Fitting: while CNN gets a Twitter beatdown for neglecting to adequately cover the Iranian election, the Iranian government's blocking the BBC's (stellar) reporting of the aftermath following yesterday's results. Peter Horrocks, the (very pissed off) BBC chief, writes:
It is important that what is happening in Iran is reported to the world, but it is even more vital that citizens in Iran know what is happening. That is the role of the recently launched BBC Persian TV which is fulfilling a crucial role in being a free and impartial source of information for many Iranians. Any attempt to block this channel is wrong and against international treaties on satellite communication. Whoever is attempting the blocking should stop it now.
Strong words. BBC's reporting of the election results has been nothing short of incredible: John Simpson and his cameraman were actually arrested before filing the following report:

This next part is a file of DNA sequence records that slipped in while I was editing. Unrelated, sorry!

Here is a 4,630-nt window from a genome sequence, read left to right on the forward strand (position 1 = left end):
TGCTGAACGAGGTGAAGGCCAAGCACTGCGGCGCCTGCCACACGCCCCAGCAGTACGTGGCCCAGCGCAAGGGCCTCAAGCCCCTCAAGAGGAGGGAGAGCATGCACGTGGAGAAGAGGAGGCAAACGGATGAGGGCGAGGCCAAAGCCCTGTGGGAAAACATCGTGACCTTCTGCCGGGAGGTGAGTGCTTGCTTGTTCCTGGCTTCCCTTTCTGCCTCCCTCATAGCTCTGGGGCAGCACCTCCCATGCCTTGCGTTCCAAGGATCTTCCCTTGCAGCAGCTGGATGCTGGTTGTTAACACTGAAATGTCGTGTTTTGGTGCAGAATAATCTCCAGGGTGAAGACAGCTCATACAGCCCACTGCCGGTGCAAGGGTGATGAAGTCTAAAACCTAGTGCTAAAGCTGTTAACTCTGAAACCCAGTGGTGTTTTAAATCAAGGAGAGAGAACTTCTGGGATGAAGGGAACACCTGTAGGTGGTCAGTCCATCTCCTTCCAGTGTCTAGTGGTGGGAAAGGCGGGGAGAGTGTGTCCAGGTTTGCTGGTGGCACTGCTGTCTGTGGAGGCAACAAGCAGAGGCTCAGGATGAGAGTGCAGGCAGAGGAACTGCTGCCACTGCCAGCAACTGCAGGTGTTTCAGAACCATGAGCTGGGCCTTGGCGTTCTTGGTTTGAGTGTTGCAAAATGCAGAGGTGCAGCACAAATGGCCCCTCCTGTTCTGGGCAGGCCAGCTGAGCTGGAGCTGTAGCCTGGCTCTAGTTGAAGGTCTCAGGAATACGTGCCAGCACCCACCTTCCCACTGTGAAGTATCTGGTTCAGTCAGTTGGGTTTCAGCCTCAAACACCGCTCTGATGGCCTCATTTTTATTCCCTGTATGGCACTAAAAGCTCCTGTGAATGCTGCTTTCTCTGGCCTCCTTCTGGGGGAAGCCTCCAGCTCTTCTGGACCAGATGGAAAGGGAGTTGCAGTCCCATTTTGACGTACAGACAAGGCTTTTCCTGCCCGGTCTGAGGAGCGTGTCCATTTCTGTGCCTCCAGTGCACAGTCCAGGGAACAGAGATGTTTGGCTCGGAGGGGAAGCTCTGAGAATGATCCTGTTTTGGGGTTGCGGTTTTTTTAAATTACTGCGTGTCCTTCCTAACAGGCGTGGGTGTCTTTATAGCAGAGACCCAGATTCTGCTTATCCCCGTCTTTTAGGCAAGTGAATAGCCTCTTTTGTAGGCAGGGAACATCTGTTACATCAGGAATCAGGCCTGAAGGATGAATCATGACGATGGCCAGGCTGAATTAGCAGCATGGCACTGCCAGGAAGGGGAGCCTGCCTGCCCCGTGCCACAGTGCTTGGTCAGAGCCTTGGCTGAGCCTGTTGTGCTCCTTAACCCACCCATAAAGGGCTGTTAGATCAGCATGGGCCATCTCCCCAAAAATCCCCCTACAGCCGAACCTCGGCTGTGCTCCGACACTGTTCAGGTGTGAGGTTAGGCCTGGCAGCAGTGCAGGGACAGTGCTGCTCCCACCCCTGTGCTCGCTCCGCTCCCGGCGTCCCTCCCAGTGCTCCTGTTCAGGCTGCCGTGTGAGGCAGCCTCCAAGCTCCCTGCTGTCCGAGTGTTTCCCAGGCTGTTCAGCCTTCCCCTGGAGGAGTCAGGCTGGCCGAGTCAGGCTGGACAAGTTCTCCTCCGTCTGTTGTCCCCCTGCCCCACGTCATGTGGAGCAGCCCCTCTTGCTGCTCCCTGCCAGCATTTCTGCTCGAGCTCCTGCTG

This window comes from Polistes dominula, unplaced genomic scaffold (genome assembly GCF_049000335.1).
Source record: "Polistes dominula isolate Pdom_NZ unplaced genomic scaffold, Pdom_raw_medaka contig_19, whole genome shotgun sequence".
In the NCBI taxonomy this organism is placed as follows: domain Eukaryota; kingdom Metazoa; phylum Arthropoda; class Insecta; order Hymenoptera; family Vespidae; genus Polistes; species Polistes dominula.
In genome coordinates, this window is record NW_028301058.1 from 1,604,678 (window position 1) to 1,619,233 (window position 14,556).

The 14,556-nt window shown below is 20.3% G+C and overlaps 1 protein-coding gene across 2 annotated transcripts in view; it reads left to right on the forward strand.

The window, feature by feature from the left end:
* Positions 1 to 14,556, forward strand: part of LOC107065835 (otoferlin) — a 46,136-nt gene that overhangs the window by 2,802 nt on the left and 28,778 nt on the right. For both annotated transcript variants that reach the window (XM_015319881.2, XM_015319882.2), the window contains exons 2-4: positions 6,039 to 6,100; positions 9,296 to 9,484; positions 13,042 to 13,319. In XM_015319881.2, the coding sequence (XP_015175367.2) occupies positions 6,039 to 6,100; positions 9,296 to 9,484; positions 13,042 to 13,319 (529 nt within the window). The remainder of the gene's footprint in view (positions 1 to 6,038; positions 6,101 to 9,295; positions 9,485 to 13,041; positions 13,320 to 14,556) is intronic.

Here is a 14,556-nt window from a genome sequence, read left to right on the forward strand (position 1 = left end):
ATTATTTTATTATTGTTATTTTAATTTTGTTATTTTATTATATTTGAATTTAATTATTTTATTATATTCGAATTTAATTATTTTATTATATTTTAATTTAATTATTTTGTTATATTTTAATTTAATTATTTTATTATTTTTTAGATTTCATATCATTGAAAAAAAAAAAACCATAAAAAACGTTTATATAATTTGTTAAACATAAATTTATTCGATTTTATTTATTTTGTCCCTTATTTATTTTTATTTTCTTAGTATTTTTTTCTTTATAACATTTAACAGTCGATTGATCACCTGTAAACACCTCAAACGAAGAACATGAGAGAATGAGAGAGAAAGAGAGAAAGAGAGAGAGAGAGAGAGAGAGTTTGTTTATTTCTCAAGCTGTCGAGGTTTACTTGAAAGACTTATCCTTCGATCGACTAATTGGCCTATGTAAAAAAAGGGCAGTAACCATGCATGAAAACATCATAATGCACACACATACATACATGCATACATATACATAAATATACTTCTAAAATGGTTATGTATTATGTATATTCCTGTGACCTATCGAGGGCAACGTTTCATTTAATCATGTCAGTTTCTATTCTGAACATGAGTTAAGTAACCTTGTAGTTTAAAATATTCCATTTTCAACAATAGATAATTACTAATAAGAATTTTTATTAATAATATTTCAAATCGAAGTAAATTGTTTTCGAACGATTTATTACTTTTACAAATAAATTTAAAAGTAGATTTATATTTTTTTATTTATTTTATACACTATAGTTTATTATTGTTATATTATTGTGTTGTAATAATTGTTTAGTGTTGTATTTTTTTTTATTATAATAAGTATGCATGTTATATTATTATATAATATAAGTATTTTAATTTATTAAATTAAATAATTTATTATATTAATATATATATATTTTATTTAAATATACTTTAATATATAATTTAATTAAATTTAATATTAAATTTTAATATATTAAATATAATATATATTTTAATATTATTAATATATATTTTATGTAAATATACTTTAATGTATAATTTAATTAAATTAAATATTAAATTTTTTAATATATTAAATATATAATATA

And where's the American cable news media on this? Up until today, kind of absent. Flipping through cable news networks, you could've caught some sporadic coverage yesterday - as the events were unfolding - but really, not much more. As mentioned, other people noticed, too: a Twitter hashtag about the lack of MSM coverage on the Iranian elections ("#CNNfail") peaked this morning, and CNN's noticeably ramped up their coverage of the elections since yesterday.
Did the Twitteratti have the impact (and subsequent victory) on the big, bad cable networks they think they did? Normally, I'd say "no, not at all, they're Twittering," but the opinion on CNN's lackluster coverage was so unanimous, it could've been pointed to in a room somewhere as irrefutable evidence that people were turning to other outlets instead of them for the news. Meanwhile, according to Andrew Sullivan, Twitter users in Iran are organizing rooftop protests using the microblogging service. I'm still trying to figure out how to get a bag delivered using it, but to each their own.